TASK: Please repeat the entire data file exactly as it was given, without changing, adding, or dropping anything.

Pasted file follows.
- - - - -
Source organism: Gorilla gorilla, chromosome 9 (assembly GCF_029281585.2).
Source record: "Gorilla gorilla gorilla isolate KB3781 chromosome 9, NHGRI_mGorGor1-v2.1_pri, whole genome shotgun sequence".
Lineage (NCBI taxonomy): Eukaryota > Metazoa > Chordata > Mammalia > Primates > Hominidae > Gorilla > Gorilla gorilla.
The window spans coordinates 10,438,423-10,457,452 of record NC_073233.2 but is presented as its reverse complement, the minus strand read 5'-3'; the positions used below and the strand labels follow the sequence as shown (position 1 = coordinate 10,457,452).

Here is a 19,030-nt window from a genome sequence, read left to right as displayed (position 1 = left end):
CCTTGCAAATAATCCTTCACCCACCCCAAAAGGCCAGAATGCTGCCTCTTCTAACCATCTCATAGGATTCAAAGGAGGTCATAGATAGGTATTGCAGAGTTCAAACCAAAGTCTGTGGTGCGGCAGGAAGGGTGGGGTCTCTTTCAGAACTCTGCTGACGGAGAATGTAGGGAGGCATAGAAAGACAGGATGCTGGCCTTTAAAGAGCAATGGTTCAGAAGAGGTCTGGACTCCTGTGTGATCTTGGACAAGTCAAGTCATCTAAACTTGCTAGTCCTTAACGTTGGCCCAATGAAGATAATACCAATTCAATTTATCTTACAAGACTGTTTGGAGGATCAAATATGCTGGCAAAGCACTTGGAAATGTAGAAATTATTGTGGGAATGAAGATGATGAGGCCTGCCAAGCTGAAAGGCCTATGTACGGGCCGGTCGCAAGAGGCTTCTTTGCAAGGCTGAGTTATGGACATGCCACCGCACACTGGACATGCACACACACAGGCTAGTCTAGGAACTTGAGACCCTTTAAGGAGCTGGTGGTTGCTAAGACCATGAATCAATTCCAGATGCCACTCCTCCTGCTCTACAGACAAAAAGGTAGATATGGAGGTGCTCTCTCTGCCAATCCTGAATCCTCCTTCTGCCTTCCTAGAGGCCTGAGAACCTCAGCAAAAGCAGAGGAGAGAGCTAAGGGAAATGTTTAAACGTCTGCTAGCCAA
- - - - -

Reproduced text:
Source organism: Gorilla gorilla, chromosome 9 (assembly GCF_029281585.2).
Source record: "Gorilla gorilla gorilla isolate KB3781 chromosome 9, NHGRI_mGorGor1-v2.1_pri, whole genome shotgun sequence".
Lineage (NCBI taxonomy): Eukaryota > Metazoa > Chordata > Mammalia > Primates > Hominidae > Gorilla > Gorilla gorilla.
The window spans coordinates 10,438,423-10,457,452 of record NC_073233.2 but is presented as its reverse complement, the minus strand read 5'-3'; the positions used below and the strand labels follow the sequence as shown (position 1 = coordinate 10,457,452).

Here is a 19,030-nt window from a genome sequence, read left to right as displayed (position 1 = left end):
CCTTGCAAATAATCCTTCACCCACCCCAAAAGGCCAGAATGCTGCCTCTTCTAACCATCTCATAGGATTCAAAGGAGGTCATAGATAGGTATTGCAGAGTTCAAACCAAAGTCTGTGGTGCGGCAGGAAGGGTGGGGTCTCTTTCAGAACTCTGCTGACGGAGAATGTAGGGAGGCATAGAAAGACAGGATGCTGGCCTTTAAAGAGCAATGGTTCAGAAGAGGTCTGGACTCCTGTGTGATCTTGGACAAGTCAAGTCATCTAAACTTGCTAGTCCTTAACGTTGGCCCAATGAAGATAATACCAATTCAATTTATCTTACAAGACTGTTTGGAGGATCAAATATGCTGGCAAAGCACTTGGAAATGTAGAAATTATTGTGGGAATGAAGATGATGAGGCCTGCCAAGCTGAAAGGCCTATGTACGGGCCGGTCGCAAGAGGCTTCTTTGCAAGGCTGAGTTATGGACATGCCACCGCACACTGGACATGCACACACACAGGCTAGTCTAGGAACTTGAGACCCTTTAAGGAGCTGGTGGTTGCTAAGACCATGAATCAATTCCAGATGCCACTCCTCCTGCTCTACAGACAAAAAGGTAGATATGGAGGTGCTCTCTCTGCCAATCCTGAATCCTCCTTCTGCCTTCCTAGAGGCCTGAGAACCTCAGCAAAAGCAGAGGAGAGAGCTAAGGGAAATGTTTAAACGTCTGCTAGCCAA